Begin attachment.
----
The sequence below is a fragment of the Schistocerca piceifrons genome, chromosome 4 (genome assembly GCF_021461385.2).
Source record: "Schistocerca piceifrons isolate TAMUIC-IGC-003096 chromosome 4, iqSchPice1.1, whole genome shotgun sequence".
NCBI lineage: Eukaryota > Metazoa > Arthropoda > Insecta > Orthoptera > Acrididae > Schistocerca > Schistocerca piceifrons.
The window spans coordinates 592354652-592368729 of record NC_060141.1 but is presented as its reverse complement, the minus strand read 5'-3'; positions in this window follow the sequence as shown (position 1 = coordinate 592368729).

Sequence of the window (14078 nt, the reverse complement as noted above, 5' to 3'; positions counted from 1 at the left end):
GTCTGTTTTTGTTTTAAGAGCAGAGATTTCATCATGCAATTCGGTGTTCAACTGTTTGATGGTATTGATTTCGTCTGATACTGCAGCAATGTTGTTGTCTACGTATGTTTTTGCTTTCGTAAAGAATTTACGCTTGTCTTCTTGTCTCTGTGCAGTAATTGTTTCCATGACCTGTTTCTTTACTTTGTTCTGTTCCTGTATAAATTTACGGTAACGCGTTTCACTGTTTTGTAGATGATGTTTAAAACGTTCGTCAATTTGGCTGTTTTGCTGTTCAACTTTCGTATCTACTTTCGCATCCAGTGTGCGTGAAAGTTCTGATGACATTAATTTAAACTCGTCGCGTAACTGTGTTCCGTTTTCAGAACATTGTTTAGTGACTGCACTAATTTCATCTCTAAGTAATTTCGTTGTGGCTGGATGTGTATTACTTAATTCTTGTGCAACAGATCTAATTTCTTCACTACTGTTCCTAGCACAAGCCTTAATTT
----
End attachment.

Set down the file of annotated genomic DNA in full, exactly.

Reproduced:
The sequence below is a fragment of the Schistocerca piceifrons genome, chromosome 4 (genome assembly GCF_021461385.2).
Source record: "Schistocerca piceifrons isolate TAMUIC-IGC-003096 chromosome 4, iqSchPice1.1, whole genome shotgun sequence".
NCBI lineage: Eukaryota > Metazoa > Arthropoda > Insecta > Orthoptera > Acrididae > Schistocerca > Schistocerca piceifrons.
The window spans coordinates 592354652-592368729 of record NC_060141.1 but is presented as its reverse complement, the minus strand read 5'-3'; positions in this window follow the sequence as shown (position 1 = coordinate 592368729).

Sequence of the window (14078 nt, the reverse complement as noted above, 5' to 3'; positions counted from 1 at the left end):
GTCTGTTTTTGTTTTAAGAGCAGAGATTTCATCATGCAATTCGGTGTTCAACTGTTTGATGGTATTGATTTCGTCTGATACTGCAGCAATGTTGTTGTCTACGTATGTTTTTGCTTTCGTAAAGAATTTACGCTTGTCTTCTTGTCTCTGTGCAGTAATTGTTTCCATGACCTGTTTCTTTACTTTGTTCTGTTCCTGTATAAATTTACGGTAACGCGTTTCACTGTTTTGTAGATGATGTTTAAAACGTTCGTCAATTTGGCTGTTTTGCTGTTCAACTTTCGTATCTACTTTCGCATCCAGTGTGCGTGAAAGTTCTGATGACATTAATTTAAACTCGTCGCGTAACTGTGTTCCGTTTTCAGAACATTGTTTAGTGACTGCACTAATTTCATCTCTAAGTAATTTCGTTGTGGCTGGATGTGTATTACTTAATTCTTGTGCAACAGATCTAATTTCTTCACTACTGTTCCTAGCACAAGCCTTAATTT